Australia’s frontline biosecurity activities just got a boost following the Australian Government’s announcement of $137.8 million in additional funding. The investment will fund new biosecurity initiatives as well as strengthening some existing programs.

Some of the new measures include a $25.2 million Biosecurity Innovation Program that will invest in new smart technology, such as underwater drones to check for exotic pests on the undersides of ships and X-ray technology to scan passenger baggage more quickly at airports.

A further $36.5 million will be allocated for a team of biosecurity analytics specialists to help pinpoint which passengers, countries and imports are likely to bring in pests and diseases.


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$7.6 million will fund an ongoing Environmental Biosecurity Protection Officer and staff, within the Department of Agriculture and Water Resources. The officer will prepare plans and invest in projects to keep out environmental threats—such as the Asian black spined toad, which is similar to the cane toad but could potentially spread further throughout Australia.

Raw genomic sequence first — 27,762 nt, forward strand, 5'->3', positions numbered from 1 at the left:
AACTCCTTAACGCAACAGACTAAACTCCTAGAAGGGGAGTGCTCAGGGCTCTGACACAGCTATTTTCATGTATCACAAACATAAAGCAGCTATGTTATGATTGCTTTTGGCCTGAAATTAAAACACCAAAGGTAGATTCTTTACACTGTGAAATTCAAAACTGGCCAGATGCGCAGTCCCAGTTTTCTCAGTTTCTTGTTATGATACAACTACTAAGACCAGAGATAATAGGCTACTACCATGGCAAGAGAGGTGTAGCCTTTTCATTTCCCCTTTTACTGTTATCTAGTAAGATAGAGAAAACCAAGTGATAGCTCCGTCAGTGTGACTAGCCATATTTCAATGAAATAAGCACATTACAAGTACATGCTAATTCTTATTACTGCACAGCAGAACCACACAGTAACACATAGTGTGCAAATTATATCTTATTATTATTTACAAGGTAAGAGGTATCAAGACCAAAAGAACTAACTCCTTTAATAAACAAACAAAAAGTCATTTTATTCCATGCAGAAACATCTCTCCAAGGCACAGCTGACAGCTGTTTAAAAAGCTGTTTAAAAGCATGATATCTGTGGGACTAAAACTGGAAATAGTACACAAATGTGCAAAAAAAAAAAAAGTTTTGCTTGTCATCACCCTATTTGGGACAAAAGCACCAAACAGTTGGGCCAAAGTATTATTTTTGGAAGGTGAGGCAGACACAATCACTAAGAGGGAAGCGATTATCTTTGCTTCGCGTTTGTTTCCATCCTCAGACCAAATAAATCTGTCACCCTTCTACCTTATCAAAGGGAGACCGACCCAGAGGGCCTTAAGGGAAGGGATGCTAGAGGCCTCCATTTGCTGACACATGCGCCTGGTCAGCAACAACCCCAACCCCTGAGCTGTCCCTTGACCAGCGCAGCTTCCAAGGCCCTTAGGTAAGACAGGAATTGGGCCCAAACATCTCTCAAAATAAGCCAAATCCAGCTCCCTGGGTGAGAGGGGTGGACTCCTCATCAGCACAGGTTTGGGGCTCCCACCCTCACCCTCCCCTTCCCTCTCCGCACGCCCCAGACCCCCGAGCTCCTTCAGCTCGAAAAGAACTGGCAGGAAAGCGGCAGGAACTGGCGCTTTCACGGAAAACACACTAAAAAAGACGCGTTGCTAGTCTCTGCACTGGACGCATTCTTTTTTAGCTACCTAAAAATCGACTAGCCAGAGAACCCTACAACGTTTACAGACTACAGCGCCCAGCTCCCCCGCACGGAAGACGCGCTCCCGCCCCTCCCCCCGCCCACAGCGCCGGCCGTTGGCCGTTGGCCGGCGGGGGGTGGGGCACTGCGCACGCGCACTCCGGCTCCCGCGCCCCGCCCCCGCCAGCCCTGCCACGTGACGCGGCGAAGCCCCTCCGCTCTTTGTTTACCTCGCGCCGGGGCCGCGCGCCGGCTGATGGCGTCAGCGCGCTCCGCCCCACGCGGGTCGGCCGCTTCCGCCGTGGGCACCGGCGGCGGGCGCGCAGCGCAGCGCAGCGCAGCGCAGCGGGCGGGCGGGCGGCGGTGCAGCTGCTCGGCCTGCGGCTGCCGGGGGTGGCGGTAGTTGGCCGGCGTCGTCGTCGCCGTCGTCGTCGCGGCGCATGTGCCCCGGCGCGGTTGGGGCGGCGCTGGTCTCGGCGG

The existing Indigenous Biosecurity Rangers program will receive a further $33.5 million over the next five years to employ 69 groups of Indigenous Rangers across some 10,000 km of northern Australian coastline. The amount includes training for an additional 13 Torres Strait Islander groups. These rangers are a frontline defence for our agricultural industry and environment by keeping out invading pests and diseases.

And should an exotic threat get in, we have also set aside $35 million in contingency funding, ready to go if we do face an incursion we need to stamp out.